A House Divided Essay

Submitted By cabela17
Words: 967
Pages: 4

A House Divided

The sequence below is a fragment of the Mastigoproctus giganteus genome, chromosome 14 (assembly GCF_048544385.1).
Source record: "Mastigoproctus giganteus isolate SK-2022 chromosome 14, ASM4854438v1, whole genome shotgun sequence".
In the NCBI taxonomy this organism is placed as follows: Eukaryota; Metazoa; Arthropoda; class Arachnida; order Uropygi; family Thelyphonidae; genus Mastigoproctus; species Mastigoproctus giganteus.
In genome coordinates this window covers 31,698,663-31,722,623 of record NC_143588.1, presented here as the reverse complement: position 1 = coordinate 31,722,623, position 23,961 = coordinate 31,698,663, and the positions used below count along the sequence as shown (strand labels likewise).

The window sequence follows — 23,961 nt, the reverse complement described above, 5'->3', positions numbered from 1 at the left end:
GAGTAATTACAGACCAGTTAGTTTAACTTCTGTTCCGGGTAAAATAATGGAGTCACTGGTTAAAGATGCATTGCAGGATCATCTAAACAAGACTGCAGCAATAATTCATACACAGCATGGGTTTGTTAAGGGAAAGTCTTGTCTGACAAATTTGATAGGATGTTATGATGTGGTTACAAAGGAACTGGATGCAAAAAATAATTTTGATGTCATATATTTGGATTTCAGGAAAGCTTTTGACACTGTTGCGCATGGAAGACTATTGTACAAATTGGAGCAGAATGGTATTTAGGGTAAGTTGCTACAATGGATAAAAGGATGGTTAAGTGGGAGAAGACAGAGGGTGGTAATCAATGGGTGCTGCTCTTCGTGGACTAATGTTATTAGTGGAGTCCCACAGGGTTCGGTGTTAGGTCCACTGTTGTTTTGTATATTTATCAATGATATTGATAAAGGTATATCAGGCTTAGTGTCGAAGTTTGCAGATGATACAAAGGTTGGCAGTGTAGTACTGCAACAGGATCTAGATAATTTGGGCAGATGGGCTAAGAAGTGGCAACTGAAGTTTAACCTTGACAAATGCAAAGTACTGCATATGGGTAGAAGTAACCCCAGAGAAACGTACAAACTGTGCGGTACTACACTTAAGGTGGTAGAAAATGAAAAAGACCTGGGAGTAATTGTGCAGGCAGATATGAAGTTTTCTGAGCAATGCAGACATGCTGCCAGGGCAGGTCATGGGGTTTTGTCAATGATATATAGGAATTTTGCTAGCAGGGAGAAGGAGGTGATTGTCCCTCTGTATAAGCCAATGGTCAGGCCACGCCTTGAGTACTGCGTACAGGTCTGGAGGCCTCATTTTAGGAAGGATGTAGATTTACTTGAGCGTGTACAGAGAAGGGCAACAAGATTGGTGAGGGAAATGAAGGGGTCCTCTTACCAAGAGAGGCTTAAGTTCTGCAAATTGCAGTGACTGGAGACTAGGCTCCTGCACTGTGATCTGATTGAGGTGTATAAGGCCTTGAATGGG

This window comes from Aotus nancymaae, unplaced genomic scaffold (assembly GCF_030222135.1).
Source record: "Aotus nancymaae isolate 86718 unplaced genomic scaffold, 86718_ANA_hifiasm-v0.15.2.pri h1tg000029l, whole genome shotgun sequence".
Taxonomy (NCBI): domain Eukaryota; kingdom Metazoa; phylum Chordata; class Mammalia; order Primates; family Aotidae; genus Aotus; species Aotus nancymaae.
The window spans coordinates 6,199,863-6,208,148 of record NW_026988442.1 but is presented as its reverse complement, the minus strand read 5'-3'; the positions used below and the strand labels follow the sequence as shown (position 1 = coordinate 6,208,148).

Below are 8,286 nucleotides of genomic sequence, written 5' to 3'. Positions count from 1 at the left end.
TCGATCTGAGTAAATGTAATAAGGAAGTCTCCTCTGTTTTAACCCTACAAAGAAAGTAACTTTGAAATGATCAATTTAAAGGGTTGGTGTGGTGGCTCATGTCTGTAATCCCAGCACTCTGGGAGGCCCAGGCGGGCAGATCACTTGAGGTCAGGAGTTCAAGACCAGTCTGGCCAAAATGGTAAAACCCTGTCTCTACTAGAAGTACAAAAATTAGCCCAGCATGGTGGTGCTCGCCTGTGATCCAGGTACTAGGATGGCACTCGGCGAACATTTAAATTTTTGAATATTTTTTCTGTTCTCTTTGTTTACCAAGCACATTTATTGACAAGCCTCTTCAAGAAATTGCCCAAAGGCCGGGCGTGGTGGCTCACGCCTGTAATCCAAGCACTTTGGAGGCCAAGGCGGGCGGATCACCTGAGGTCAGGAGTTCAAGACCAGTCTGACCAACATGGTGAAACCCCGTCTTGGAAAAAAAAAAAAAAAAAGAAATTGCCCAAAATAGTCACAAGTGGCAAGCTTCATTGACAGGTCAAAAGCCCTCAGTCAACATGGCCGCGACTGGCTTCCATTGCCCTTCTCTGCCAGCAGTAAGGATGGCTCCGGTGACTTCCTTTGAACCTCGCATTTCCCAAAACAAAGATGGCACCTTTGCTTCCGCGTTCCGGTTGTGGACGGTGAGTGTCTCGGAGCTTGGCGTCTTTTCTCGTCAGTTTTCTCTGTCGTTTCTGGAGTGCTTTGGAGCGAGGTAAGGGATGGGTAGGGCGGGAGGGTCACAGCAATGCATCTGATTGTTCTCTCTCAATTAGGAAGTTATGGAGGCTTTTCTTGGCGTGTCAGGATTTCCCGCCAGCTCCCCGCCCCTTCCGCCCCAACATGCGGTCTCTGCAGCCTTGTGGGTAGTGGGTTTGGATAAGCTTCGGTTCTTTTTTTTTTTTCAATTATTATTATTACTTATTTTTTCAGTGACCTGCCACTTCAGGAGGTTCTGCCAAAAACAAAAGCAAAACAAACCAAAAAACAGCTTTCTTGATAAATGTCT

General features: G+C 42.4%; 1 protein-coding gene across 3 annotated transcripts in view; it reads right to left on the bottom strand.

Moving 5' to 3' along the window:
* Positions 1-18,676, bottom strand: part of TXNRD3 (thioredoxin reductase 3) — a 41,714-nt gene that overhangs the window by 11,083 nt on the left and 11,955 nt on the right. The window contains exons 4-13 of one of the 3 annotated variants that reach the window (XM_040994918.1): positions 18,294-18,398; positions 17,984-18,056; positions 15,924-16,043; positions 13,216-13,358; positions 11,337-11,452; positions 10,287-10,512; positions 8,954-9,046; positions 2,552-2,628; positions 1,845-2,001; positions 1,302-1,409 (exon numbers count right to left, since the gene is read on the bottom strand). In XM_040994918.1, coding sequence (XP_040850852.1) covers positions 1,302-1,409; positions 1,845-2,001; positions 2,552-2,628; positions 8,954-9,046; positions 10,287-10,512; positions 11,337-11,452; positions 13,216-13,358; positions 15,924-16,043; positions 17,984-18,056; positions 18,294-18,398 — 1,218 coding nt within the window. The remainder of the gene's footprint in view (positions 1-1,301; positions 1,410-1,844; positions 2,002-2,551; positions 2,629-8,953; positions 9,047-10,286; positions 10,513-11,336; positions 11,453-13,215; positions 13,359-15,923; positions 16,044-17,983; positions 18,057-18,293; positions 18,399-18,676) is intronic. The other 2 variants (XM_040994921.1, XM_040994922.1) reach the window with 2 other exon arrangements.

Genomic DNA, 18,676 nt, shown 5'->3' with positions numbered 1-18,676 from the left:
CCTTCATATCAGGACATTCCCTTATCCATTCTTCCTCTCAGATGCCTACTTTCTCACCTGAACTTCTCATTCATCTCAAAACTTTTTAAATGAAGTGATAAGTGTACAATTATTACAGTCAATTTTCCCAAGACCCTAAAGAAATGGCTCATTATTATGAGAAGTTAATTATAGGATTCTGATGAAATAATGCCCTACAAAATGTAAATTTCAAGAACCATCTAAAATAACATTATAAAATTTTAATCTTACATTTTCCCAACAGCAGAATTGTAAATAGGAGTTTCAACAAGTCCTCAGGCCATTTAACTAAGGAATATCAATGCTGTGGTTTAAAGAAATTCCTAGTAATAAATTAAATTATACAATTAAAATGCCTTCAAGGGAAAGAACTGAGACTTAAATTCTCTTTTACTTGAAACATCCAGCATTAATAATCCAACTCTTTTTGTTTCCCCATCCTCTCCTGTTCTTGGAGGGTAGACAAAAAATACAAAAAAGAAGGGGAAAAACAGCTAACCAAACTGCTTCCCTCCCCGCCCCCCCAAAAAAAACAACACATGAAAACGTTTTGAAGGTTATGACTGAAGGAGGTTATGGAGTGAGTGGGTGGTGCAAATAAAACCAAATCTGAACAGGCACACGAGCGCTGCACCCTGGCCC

The impact that a single person can have on the world is perhaps best demonstrated in the life and account of a single Jewish man from ancient Palestine. Whether you believe him to be an absolute lunatic, charismatic rabbi, or the word of God made flesh, Jesus of Nazareth challenged an empire and completely changed the course of western history. Preaching a spiritual diet of repentance and compassion, Jesus spoke that the kingdom of God was being ushered in on earth, and that ordinary people, even the poor and downtrodden, had a vital role to play and a place of prominence in the kingdom. Ironically this is the same message that would wind up getting him crucified at the hands of the Roman and Jewish authorities, but this was only the beginning of the legacy of Jesus Christ, for only 3 days later his followers had claimed that they had seen him and spoke with him alive, and that the God of Israel had raised him from the dead. His followers established an ekklesia, or assembly, known by most as the Church. In its Orthodox manifestations, the church has seen significant schisms with itself in the last one-thousand years, chiefly in 1054 when Christendom divided between the east and the west. Since then, the western church underwent a massive reformation, ultimately resulting in several protestant branches of Christianity. The church in the east has remained widely intact. From these changes sprang forth many different sects. Two very prominent sects were German Lutheranism and Greek Eastern Orthodoxy. There are many differences and similarities between these two large branches of Christianity. At first glance the two sects will look very similar. Both believe in Jesus, both have beautiful church buildings, and both worship liturgically. It may seem like the differences that are raised between the two bodies are superficial, arguing over petty details. For the Lutherans and Orthodox these details are of eternal importance, and cannot be compromised. For the Lutherans, one point of difference with the Greek Orthodox is the view of the sacraments. For the Lutherans, there are really only two sacraments, baptism, and the Lord’s Supper, as opposed to the seven that the Greek Orthodox Church holds. At the time of the reformation, Luther stripped away the remaining five sacraments as unbiblical human traditions. As the apology to the Augsburg Confession states; “For rites instituted by human beings will not be called sacraments.”1 Lutherans then would surely oppose the claim to seven sacraments within the church that the Greek Orthodox subscribe to. There are many things within Greek Orthodoxy that Lutherans would not object to. For example, both churches would accept the doctrine of the Trinity. The Trinity is the belief that the Godhead is one being, but within the one being there are three different centers of consciousness, or “persons.” The persons are the Father, the Son, and the Holy Spirit. Lutherans would agree with the Greek Orthodox that Jesus is the eternal son who entered into human flesh to reconcile the world to God. The Lutheran Church would also not object to the practice of infant baptism. Lutherans and Orthodox believe that baptism is primarily a covenantal practice, much in the same way that circumcision was in the Old Testament. It is believed by both churches that the command to baptize all nations includes infants, a practice that is opposed by much of later western Christianity. The Greek Orthodox Church takes issue with the western (and consequently Lutheran) addition of filioque, meaning “and the son” to the Nicene Creed. The Greek Orthodox believe that the Holy Spirit only proceeds from the father. It is sent by the Son, but for the Orthodox, sending and procession are not the same concept, and thus